Some of you might remember Tony Blair’s speech introducing the Labour party’s education manifesto in 2001. In it he proclaimed that education was at the forefront of government policy. Education is often high on government’s agenda even if it is only to berate previous administrations for failing our youngsters. I have watched with interest the current government’s farcical approach to education and in particular the attainment of qualifications during the first period of Covid lockdown and to some extent even felt sorry for them as they grappled with what were not insignificant problems. My benevolence, however, has long been drained as I watch the news more recently only to see the same farce emerging. But what really intrigues me is the conflation of the notion of qualifications and education. It seems to me the clamber to get children back into school is only right given that they are missing out on education and other social aspects. However, I cannot see how the dealing with the qualifications issue can ignore the fact that the students have not received all of their education.
In a previous blog I have used the analogy of a driving instructor giving lessons to a pupil. In that blog the point being made was that the education of the pupil was a two-way enterprise. If the pupil didn’t engage or didn’t turn up for their lessons, then the instructor could not be held responsible for the pupil’s failure in the driving test. But what of the test itself, what is that designed to achieve? It is not simply to provide a person with a driving licence, what would be the point of that? It is to ensure that the person taking the test can drive to a satisfactory standard that would help ensure the roads were safe for all users. So, the point of the driving lessons is to provide the education in ‘road craft’ and the point of the driving test is to test knowledge and ability in that ‘road craft’ to ensure it meets satisfactory standards. The driving licence is a form of certificate that states the driver has achieved the knowledge and skills required.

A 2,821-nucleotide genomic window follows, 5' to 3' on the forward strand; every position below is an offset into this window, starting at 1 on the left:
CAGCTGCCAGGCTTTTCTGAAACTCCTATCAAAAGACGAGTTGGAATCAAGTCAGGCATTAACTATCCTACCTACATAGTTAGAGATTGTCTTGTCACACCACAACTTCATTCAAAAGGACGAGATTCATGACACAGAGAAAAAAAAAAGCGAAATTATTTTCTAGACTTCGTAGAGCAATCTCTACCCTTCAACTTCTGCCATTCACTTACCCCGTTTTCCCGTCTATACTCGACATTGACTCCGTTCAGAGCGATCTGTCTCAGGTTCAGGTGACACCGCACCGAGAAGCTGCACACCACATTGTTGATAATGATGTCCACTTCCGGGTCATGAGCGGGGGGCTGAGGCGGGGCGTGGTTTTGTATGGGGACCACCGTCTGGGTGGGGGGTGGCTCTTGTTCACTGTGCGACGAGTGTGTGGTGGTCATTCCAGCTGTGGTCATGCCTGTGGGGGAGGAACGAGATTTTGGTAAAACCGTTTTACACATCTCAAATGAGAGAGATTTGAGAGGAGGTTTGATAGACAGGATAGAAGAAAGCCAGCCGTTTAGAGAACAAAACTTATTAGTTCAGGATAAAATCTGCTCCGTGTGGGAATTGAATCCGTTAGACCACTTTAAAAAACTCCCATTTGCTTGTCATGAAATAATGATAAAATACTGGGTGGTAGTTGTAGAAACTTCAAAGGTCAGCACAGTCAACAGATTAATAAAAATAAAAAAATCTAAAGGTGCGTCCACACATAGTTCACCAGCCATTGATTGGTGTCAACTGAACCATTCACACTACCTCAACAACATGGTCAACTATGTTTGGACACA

So, what of education? Surely GCSEs, A levels, BTec and so on are a test of the knowledge and skills acquired. A degree is the same, is it not? How then could we reasonably expect students to pass any of these tests if they have lost significant periods of tutorship or teaching? The suggestion, dumb down the tests in some way by only testing what they have been taught, or as in the case of university students suggestions, be more lenient with the marking. Now as I understand it, that would be akin to saying to a learner driver that because through no fault of their own, they could not engage in all of their lessons, they will only be tested on their ability to park and not on their ability to carry out an emergency stop as they hadn’t been taught the latter. How ridiculous would that be? Imagine then that the very same driver, who now has a driving licence, goes onto some advanced motoring course. A course that starts with the premise that they have all the skills tested in a ‘full’ driving test.
Whilst, I can understand students’ preoccupation with tests and qualifications, I somehow think that government and teaching establishments should be more concerned with education and the knowledge gap. How will they ensure that students have the requisite skills and knowledge? Tony Blair may have said ‘Education, Education, Education’ and subsequent governments might well nod in agreement, but somehow I think they’ve all lost the plot.